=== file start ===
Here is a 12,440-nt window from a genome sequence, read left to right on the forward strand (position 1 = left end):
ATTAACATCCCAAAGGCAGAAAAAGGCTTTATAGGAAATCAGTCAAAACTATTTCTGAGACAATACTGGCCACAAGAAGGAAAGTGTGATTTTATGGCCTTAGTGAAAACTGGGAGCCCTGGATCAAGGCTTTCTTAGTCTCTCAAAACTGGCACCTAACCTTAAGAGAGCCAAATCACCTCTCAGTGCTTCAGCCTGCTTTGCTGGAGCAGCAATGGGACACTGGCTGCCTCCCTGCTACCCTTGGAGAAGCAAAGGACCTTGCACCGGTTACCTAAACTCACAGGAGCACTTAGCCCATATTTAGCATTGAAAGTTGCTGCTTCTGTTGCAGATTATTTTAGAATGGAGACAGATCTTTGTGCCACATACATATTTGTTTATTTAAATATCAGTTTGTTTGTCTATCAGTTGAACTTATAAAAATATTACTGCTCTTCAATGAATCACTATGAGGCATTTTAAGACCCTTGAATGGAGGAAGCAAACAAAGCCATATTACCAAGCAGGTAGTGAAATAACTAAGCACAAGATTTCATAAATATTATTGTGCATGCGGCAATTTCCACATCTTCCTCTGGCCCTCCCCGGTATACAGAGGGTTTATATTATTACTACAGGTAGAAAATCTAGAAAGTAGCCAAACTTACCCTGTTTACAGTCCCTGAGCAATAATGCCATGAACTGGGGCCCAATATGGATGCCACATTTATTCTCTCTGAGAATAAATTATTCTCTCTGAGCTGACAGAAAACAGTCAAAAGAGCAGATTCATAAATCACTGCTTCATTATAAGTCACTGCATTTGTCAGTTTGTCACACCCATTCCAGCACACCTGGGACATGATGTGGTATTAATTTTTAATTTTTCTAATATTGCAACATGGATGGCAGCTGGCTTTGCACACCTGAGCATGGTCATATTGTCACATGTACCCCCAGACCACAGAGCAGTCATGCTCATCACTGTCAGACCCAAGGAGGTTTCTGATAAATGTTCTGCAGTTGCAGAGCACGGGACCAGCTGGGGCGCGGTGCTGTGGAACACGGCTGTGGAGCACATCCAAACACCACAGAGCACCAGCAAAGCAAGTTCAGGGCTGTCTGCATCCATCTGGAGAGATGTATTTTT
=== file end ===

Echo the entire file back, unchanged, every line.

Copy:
Here is a 12,440-nt window from a genome sequence, read left to right on the forward strand (position 1 = left end):
ATTAACATCCCAAAGGCAGAAAAAGGCTTTATAGGAAATCAGTCAAAACTATTTCTGAGACAATACTGGCCACAAGAAGGAAAGTGTGATTTTATGGCCTTAGTGAAAACTGGGAGCCCTGGATCAAGGCTTTCTTAGTCTCTCAAAACTGGCACCTAACCTTAAGAGAGCCAAATCACCTCTCAGTGCTTCAGCCTGCTTTGCTGGAGCAGCAATGGGACACTGGCTGCCTCCCTGCTACCCTTGGAGAAGCAAAGGACCTTGCACCGGTTACCTAAACTCACAGGAGCACTTAGCCCATATTTAGCATTGAAAGTTGCTGCTTCTGTTGCAGATTATTTTAGAATGGAGACAGATCTTTGTGCCACATACATATTTGTTTATTTAAATATCAGTTTGTTTGTCTATCAGTTGAACTTATAAAAATATTACTGCTCTTCAATGAATCACTATGAGGCATTTTAAGACCCTTGAATGGAGGAAGCAAACAAAGCCATATTACCAAGCAGGTAGTGAAATAACTAAGCACAAGATTTCATAAATATTATTGTGCATGCGGCAATTTCCACATCTTCCTCTGGCCCTCCCCGGTATACAGAGGGTTTATATTATTACTACAGGTAGAAAATCTAGAAAGTAGCCAAACTTACCCTGTTTACAGTCCCTGAGCAATAATGCCATGAACTGGGGCCCAATATGGATGCCACATTTATTCTCTCTGAGAATAAATTATTCTCTCTGAGCTGACAGAAAACAGTCAAAAGAGCAGATTCATAAATCACTGCTTCATTATAAGTCACTGCATTTGTCAGTTTGTCACACCCATTCCAGCACACCTGGGACATGATGTGGTATTAATTTTTAATTTTTCTAATATTGCAACATGGATGGCAGCTGGCTTTGCACACCTGAGCATGGTCATATTGTCACATGTACCCCCAGACCACAGAGCAGTCATGCTCATCACTGTCAGACCCAAGGAGGTTTCTGATAAATGTTCTGCAGTTGCAGAGCACGGGACCAGCTGGGGCGCGGTGCTGTGGAACACGGCTGTGGAGCACATCCAAACACCACAGAGCACCAGCAAAGCAAGTTCAGGGCTGTCTGCATCCATCTGGAGAGATGTATTTTT